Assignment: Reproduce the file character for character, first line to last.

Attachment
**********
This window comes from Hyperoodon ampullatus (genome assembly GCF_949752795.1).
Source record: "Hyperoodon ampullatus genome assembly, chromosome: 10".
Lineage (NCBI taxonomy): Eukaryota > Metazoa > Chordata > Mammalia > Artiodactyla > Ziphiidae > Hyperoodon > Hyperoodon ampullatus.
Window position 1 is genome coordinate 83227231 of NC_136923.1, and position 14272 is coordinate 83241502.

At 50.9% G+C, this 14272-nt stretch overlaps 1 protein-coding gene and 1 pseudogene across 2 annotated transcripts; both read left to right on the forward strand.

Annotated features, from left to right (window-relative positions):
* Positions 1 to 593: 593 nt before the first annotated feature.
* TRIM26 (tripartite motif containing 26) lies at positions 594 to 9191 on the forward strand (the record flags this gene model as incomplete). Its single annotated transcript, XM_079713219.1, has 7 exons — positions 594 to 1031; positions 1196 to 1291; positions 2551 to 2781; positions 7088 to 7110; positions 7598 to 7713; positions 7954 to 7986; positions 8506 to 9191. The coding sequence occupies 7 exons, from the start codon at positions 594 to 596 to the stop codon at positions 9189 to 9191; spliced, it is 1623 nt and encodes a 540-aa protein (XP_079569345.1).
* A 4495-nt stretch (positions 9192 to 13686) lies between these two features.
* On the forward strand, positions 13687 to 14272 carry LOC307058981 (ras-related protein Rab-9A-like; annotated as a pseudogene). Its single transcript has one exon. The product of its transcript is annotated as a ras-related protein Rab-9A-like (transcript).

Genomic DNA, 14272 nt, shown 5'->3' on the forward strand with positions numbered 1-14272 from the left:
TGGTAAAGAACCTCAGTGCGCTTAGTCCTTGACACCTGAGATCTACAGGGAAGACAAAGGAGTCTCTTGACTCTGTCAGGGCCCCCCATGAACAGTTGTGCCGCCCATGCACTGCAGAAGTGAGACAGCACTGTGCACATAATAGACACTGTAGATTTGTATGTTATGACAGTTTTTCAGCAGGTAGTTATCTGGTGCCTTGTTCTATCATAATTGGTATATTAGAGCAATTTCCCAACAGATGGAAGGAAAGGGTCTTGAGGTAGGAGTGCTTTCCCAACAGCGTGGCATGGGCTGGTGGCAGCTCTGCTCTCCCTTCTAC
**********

This window comes from Hyperoodon ampullatus (genome assembly GCF_949752795.1).
Source record: "Hyperoodon ampullatus genome assembly, chromosome: 10".
Lineage (NCBI taxonomy): Eukaryota > Metazoa > Chordata > Mammalia > Artiodactyla > Ziphiidae > Hyperoodon > Hyperoodon ampullatus.
Window position 1 is genome coordinate 83227231 of NC_136923.1, and position 14272 is coordinate 83241502.

At 50.9% G+C, this 14272-nt stretch overlaps 1 protein-coding gene and 1 pseudogene across 2 annotated transcripts; both read left to right on the forward strand.

Annotated features, from left to right (window-relative positions):
* Positions 1 to 593: 593 nt before the first annotated feature.
* TRIM26 (tripartite motif containing 26) lies at positions 594 to 9191 on the forward strand (the record flags this gene model as incomplete). Its single annotated transcript, XM_079713219.1, has 7 exons — positions 594 to 1031; positions 1196 to 1291; positions 2551 to 2781; positions 7088 to 7110; positions 7598 to 7713; positions 7954 to 7986; positions 8506 to 9191. The coding sequence occupies 7 exons, from the start codon at positions 594 to 596 to the stop codon at positions 9189 to 9191; spliced, it is 1623 nt and encodes a 540-aa protein (XP_079569345.1).
* A 4495-nt stretch (positions 9192 to 13686) lies between these two features.
* On the forward strand, positions 13687 to 14272 carry LOC307058981 (ras-related protein Rab-9A-like; annotated as a pseudogene). Its single transcript has one exon. The product of its transcript is annotated as a ras-related protein Rab-9A-like (transcript).

Genomic DNA, 14272 nt, shown 5'->3' on the forward strand with positions numbered 1-14272 from the left:
TGGTAAAGAACCTCAGTGCGCTTAGTCCTTGACACCTGAGATCTACAGGGAAGACAAAGGAGTCTCTTGACTCTGTCAGGGCCCCCCATGAACAGTTGTGCCGCCCATGCACTGCAGAAGTGAGACAGCACTGTGCACATAATAGACACTGTAGATTTGTATGTTATGACAGTTTTTCAGCAGGTAGTTATCTGGTGCCTTGTTCTATCATAATTGGTATATTAGAGCAATTTCCCAACAGATGGAAGGAAAGGGTCTTGAGGTAGGAGTGCTTTCCCAACAGCGTGGCATGGGCTGGTGGCAGCTCTGCTCTCCCTTCTAC